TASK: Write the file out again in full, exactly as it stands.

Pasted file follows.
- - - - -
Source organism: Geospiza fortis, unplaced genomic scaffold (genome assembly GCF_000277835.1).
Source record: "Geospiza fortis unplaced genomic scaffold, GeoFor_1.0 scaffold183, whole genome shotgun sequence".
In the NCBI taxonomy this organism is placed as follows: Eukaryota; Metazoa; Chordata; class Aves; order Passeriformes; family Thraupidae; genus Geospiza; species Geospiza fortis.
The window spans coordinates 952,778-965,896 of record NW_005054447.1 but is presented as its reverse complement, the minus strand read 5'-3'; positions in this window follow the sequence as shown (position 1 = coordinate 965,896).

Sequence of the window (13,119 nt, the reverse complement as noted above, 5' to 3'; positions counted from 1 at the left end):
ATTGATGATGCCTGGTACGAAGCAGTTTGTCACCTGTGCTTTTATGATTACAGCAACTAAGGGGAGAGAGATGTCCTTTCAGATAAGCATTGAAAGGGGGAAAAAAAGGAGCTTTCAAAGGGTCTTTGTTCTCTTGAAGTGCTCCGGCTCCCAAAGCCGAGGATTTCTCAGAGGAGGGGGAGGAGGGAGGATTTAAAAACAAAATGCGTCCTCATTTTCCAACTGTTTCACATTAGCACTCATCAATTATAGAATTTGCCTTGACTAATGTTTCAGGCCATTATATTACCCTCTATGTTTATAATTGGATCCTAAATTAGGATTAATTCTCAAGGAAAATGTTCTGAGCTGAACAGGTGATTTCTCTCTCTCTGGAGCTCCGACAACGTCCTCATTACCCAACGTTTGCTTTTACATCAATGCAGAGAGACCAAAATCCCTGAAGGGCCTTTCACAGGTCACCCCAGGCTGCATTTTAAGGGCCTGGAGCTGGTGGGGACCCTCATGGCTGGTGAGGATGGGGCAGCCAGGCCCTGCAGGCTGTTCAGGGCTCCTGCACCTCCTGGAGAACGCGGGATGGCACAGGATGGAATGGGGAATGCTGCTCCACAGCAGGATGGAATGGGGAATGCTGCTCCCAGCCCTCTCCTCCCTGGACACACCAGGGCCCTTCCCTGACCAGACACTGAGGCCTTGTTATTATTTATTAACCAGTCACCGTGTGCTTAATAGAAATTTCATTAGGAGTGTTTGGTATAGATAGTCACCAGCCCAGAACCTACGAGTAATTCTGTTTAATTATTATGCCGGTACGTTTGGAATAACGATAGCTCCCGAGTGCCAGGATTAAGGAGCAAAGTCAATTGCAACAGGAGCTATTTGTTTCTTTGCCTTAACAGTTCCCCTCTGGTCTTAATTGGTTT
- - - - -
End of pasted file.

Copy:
Source organism: Geospiza fortis, unplaced genomic scaffold (genome assembly GCF_000277835.1).
Source record: "Geospiza fortis unplaced genomic scaffold, GeoFor_1.0 scaffold183, whole genome shotgun sequence".
In the NCBI taxonomy this organism is placed as follows: Eukaryota; Metazoa; Chordata; class Aves; order Passeriformes; family Thraupidae; genus Geospiza; species Geospiza fortis.
The window spans coordinates 952,778-965,896 of record NW_005054447.1 but is presented as its reverse complement, the minus strand read 5'-3'; positions in this window follow the sequence as shown (position 1 = coordinate 965,896).

Sequence of the window (13,119 nt, the reverse complement as noted above, 5' to 3'; positions counted from 1 at the left end):
ATTGATGATGCCTGGTACGAAGCAGTTTGTCACCTGTGCTTTTATGATTACAGCAACTAAGGGGAGAGAGATGTCCTTTCAGATAAGCATTGAAAGGGGGAAAAAAAGGAGCTTTCAAAGGGTCTTTGTTCTCTTGAAGTGCTCCGGCTCCCAAAGCCGAGGATTTCTCAGAGGAGGGGGAGGAGGGAGGATTTAAAAACAAAATGCGTCCTCATTTTCCAACTGTTTCACATTAGCACTCATCAATTATAGAATTTGCCTTGACTAATGTTTCAGGCCATTATATTACCCTCTATGTTTATAATTGGATCCTAAATTAGGATTAATTCTCAAGGAAAATGTTCTGAGCTGAACAGGTGATTTCTCTCTCTCTGGAGCTCCGACAACGTCCTCATTACCCAACGTTTGCTTTTACATCAATGCAGAGAGACCAAAATCCCTGAAGGGCCTTTCACAGGTCACCCCAGGCTGCATTTTAAGGGCCTGGAGCTGGTGGGGACCCTCATGGCTGGTGAGGATGGGGCAGCCAGGCCCTGCAGGCTGTTCAGGGCTCCTGCACCTCCTGGAGAACGCGGGATGGCACAGGATGGAATGGGGAATGCTGCTCCACAGCAGGATGGAATGGGGAATGCTGCTCCCAGCCCTCTCCTCCCTGGACACACCAGGGCCCTTCCCTGACCAGACACTGAGGCCTTGTTATTATTTATTAACCAGTCACCGTGTGCTTAATAGAAATTTCATTAGGAGTGTTTGGTATAGATAGTCACCAGCCCAGAACCTACGAGTAATTCTGTTTAATTATTATGCCGGTACGTTTGGAATAACGATAGCTCCCGAGTGCCAGGATTAAGGAGCAAAGTCAATTGCAACAGGAGCTATTTGTTTCTTTGCCTTAACAGTTCCCCTCTGGTCTTAATTGGTTT